DEM celebrates Earth Day

Wed, 04/22/2020 - 2:30pm

The Rhode Island Department of Environmental Management submitted the following to The Block Island Times:

This week, as Rhode Island joins the world in marking the 50th anniversary of Earth Day, Governor Gina M. Raimondo and the Department of Environmental Management (DEM) are reflecting on the progress Rhode Island has made in protecting our state’s natural resources – from Narragansett Bay to local waters and green spaces to the air we breathe. Since 1970, efforts to improve air and water quality, clean up contaminated lands, conserve open space, increase recreational opportunities, and take action to confront climate change have greatly enhanced Rhode Islanders’ quality of life.

"On the 50th anniversary of Earth Day, I encourage all Rhode Islanders to step outside – close to home – and take a moment to appreciate the tremendous natural resources we have here in the Ocean State,” said Governor Raimondo. “While we must be clear-eyed about the challenges we face, particularly around climate change, Rhode Islanders should be proud of the aggressive steps we’ve taken to protect our environment for future generations.”  

Take action to confront climate change!

In this time of social distancing, DEM asks Rhode Islanders to commit to taking steps in their everyday lives to protect the planet. “Think Globally, Act Locally” is a principle that many Rhode Islanders will follow this Earth Day by making small changes to help limit our impact on the environment. There are plenty of changes people can make from home — like reducing plastic consumption and waste — that help to reduce harmful impacts and promote sustainability: 


  • Start composting: When you compost, you cut down on waste and what you have left over you can use to fertilize your garden. Simply deposit food scraps into a bin and empty it once a week. Coffee is a rich source of nitrogen for plants, both indoor and outdoor. Outside, sprinkle old coffee grounds around your plants, working the old grounds into the mulch — the grounds can help keep slugs and other plant pests away, too.
  • Ditch paper towels for cloth: Instead of buying more paper products, switch out paper towels for cloth rags. You can make your own rags out of old t-shirts.
  • Reduce, reuse, and recycle: Cut down on what you throw away. Follow the three "R's" to conserve natural resources and landfill space.
  • Green your cleaning products: Don't send chemicals into our waterways. Choose non-toxic chemicals in the home and office. It’s easy to make your own cleaning products out of vinegar, lemon and some water. When cleaning and sanitizing for COVID-19 purposes, make sure to use products approved by EPA for this purpose.
  • Choose sustainable food: Learn how to make smart seafood choices at


  • Use less water: The less water you use, the less runoff and wastewater that end up in the ocean. You can do your part by keeping your faucet low when you wash your face and using a low-pressure showerhead. However, don’t worry about conserving water with washing your hands. Wash your hands often with soap and water for at least 20 seconds especially after you have been in a public place, or after blowing your nose, coughing, or sneezing.
  • Use sustainable beauty products: There are many eco-friendly beauty brands. Using products that don’t include harsh chemicals isn’t just good for your skin, it’s good for the earth.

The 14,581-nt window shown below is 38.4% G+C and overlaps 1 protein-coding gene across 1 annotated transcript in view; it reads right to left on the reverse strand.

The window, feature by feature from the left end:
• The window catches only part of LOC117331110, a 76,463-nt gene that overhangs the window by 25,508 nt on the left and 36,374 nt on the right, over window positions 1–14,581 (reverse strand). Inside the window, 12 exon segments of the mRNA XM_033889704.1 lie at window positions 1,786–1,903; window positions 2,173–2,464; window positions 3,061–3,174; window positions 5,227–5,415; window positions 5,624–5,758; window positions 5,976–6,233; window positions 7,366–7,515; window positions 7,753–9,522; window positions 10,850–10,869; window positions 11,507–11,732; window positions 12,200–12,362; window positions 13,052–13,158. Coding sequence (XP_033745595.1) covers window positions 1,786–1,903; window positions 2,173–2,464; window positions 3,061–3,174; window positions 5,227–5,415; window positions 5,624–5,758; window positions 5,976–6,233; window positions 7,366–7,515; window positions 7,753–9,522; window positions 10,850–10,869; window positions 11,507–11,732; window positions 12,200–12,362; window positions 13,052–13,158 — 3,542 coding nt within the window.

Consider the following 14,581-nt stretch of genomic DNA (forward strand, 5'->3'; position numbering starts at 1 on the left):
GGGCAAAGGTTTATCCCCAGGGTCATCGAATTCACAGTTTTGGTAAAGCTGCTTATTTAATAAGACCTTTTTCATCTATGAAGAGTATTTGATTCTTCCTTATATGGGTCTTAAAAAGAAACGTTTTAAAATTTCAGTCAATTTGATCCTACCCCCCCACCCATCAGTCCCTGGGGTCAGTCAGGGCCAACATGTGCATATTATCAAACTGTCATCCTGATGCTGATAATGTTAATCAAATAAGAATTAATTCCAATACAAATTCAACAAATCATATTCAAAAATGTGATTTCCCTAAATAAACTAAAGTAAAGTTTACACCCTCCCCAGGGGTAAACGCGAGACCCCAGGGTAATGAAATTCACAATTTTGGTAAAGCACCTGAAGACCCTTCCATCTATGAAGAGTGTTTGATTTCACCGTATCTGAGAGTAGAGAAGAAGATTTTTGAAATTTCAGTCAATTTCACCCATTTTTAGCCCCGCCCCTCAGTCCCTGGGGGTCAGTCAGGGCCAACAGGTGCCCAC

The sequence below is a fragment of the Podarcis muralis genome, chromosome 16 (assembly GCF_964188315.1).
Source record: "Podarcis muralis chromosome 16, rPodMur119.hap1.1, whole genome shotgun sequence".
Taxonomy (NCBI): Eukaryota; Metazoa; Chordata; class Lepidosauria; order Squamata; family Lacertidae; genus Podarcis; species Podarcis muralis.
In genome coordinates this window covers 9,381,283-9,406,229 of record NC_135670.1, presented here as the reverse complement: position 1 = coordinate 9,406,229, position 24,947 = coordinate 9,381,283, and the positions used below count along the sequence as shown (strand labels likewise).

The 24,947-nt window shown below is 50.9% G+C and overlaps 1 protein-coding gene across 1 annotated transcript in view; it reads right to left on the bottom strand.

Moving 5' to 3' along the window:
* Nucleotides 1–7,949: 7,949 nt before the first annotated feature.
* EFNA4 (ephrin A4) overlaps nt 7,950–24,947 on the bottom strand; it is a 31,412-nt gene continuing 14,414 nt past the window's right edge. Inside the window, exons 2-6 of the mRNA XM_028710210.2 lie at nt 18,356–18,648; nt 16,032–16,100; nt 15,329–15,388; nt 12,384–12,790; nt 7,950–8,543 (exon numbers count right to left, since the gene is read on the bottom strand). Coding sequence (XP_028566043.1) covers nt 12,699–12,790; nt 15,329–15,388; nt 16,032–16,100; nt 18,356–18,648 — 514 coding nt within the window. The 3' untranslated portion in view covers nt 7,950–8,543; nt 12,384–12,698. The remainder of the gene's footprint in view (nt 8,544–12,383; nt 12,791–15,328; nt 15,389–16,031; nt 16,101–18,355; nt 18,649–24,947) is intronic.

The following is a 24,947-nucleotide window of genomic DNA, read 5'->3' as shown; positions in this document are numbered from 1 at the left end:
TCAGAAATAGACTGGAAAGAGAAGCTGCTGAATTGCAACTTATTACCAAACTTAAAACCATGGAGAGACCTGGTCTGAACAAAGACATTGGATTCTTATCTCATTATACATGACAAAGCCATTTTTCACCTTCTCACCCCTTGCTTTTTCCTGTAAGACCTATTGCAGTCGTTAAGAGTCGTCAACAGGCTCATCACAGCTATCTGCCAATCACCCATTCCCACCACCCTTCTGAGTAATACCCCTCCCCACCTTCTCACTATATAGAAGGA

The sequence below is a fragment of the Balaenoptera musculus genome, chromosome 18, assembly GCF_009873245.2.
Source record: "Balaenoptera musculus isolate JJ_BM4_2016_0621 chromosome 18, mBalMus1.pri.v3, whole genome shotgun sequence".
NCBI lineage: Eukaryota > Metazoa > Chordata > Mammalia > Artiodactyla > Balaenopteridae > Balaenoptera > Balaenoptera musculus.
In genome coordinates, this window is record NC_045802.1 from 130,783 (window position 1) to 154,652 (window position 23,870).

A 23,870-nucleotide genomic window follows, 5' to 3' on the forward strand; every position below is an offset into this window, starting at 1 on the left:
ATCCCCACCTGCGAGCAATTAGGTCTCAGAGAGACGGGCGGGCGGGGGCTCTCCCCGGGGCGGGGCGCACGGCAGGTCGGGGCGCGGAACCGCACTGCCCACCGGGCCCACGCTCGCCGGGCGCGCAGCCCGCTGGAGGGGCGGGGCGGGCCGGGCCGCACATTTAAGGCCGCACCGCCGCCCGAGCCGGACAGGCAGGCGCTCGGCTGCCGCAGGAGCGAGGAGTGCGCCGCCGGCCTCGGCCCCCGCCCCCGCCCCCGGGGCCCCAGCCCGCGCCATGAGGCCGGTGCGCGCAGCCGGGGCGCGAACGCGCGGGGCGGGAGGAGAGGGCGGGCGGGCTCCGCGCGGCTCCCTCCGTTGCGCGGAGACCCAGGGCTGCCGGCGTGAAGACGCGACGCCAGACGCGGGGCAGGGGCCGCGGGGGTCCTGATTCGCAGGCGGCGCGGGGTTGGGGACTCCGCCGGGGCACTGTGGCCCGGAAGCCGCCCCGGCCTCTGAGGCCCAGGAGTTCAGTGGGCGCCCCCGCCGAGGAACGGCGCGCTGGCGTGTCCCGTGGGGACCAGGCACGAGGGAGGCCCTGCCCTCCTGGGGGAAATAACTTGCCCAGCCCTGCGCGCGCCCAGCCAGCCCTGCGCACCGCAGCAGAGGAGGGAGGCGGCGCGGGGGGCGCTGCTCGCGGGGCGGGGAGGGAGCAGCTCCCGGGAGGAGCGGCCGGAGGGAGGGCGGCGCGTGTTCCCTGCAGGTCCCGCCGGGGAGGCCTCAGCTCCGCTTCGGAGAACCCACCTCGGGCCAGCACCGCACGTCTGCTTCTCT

• Purchase rechargeable batteries: Instead of tossing batteries when they’re out of juice, invest in some rechargeable batteries for your devices.
  • Use long-lasting light bulbs: Energy efficient light bulbs reduce greenhouse gas emissions. Also flip the light switch off when you leave the room.
  • Unplug electronics: You will save a lot of energy if you unplug electronics when they’re not in use. Big TVs take up lots of energy and make your utility bill more expensive. Turning off items such as TVs and computers is good for your wallet and the environment.


  • Shop wisely: Single-use disposables such as plastic shopping bags, bottles, cups and straws – along with items like six-pack rings and balloons – are unsightly, dangerous and an all-too-familiar litter on land and in coastal waters. Buy fewer products packaged in or with plastics.

Other Ideas

  • Recycle your car: You can donate your car to many charities or recycle it at your local automotive recycling center. You could even receive a tax deduction for recycling your old vehicle.
  • Buy a houseplant: Certain houseplants, like spider plants, help purify the air of harmful toxins. Put one in your bathroom, hallway — anywhere!
  • Plant a tree: Trees provide food and oxygen. They help save energy, clean the air, and help combat climate change. But make sure to pick the right tree for your yard!
  • Educate: When you further your own education, you can help others understand the importance and value of our natural resources.

Pledge to make five small changes that contribute to a healthier planet: conserve water and energy, reduce waste, support local farms, and join conservation efforts.

For a full list of ideas, view  Join the conversation on social media, using #Pledge5.

Since its inception in 1970, Earth Day has served as a yearly catalyst for action and advocacy, environmental education, and positive change. Activities surrounding the day are focused on broadening public involvement in protecting natural resources and promoting a healthier environment for future generations.